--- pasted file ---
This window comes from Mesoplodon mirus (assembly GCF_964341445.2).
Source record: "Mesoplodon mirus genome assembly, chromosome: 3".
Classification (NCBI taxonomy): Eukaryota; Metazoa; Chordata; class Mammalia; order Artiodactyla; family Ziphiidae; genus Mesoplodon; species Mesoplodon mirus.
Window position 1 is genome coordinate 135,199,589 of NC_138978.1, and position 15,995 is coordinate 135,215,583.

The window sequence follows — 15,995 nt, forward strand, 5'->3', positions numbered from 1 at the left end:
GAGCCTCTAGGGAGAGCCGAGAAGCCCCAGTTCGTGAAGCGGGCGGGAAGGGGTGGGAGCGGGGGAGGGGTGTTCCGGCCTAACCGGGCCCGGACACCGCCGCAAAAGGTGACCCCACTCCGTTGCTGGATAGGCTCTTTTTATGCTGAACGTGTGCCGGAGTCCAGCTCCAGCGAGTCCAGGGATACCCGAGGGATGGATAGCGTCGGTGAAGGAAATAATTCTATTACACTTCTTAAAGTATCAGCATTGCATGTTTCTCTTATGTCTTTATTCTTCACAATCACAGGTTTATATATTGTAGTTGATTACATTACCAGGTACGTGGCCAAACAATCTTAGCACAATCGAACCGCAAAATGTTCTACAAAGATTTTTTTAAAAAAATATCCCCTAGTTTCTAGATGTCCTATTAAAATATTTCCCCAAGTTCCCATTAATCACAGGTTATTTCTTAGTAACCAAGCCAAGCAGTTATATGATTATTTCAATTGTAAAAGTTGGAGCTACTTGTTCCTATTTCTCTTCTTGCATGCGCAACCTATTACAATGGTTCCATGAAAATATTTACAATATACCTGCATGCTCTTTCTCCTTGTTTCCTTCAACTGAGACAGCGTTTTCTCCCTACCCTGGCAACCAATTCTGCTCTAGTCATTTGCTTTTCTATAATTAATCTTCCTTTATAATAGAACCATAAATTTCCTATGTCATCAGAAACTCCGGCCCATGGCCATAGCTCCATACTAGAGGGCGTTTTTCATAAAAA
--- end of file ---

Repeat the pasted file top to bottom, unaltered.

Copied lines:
This window comes from Mesoplodon mirus (assembly GCF_964341445.2).
Source record: "Mesoplodon mirus genome assembly, chromosome: 3".
Classification (NCBI taxonomy): Eukaryota; Metazoa; Chordata; class Mammalia; order Artiodactyla; family Ziphiidae; genus Mesoplodon; species Mesoplodon mirus.
Window position 1 is genome coordinate 135,199,589 of NC_138978.1, and position 15,995 is coordinate 135,215,583.

The window sequence follows — 15,995 nt, forward strand, 5'->3', positions numbered from 1 at the left end:
GAGCCTCTAGGGAGAGCCGAGAAGCCCCAGTTCGTGAAGCGGGCGGGAAGGGGTGGGAGCGGGGGAGGGGTGTTCCGGCCTAACCGGGCCCGGACACCGCCGCAAAAGGTGACCCCACTCCGTTGCTGGATAGGCTCTTTTTATGCTGAACGTGTGCCGGAGTCCAGCTCCAGCGAGTCCAGGGATACCCGAGGGATGGATAGCGTCGGTGAAGGAAATAATTCTATTACACTTCTTAAAGTATCAGCATTGCATGTTTCTCTTATGTCTTTATTCTTCACAATCACAGGTTTATATATTGTAGTTGATTACATTACCAGGTACGTGGCCAAACAATCTTAGCACAATCGAACCGCAAAATGTTCTACAAAGATTTTTTTAAAAAAATATCCCCTAGTTTCTAGATGTCCTATTAAAATATTTCCCCAAGTTCCCATTAATCACAGGTTATTTCTTAGTAACCAAGCCAAGCAGTTATATGATTATTTCAATTGTAAAAGTTGGAGCTACTTGTTCCTATTTCTCTTCTTGCATGCGCAACCTATTACAATGGTTCCATGAAAATATTTACAATATACCTGCATGCTCTTTCTCCTTGTTTCCTTCAACTGAGACAGCGTTTTCTCCCTACCCTGGCAACCAATTCTGCTCTAGTCATTTGCTTTTCTATAATTAATCTTCCTTTATAATAGAACCATAAATTTCCTATGTCATCAGAAACTCCGGCCCATGGCCATAGCTCCATACTAGAGGGCGTTTTTCATAAAAA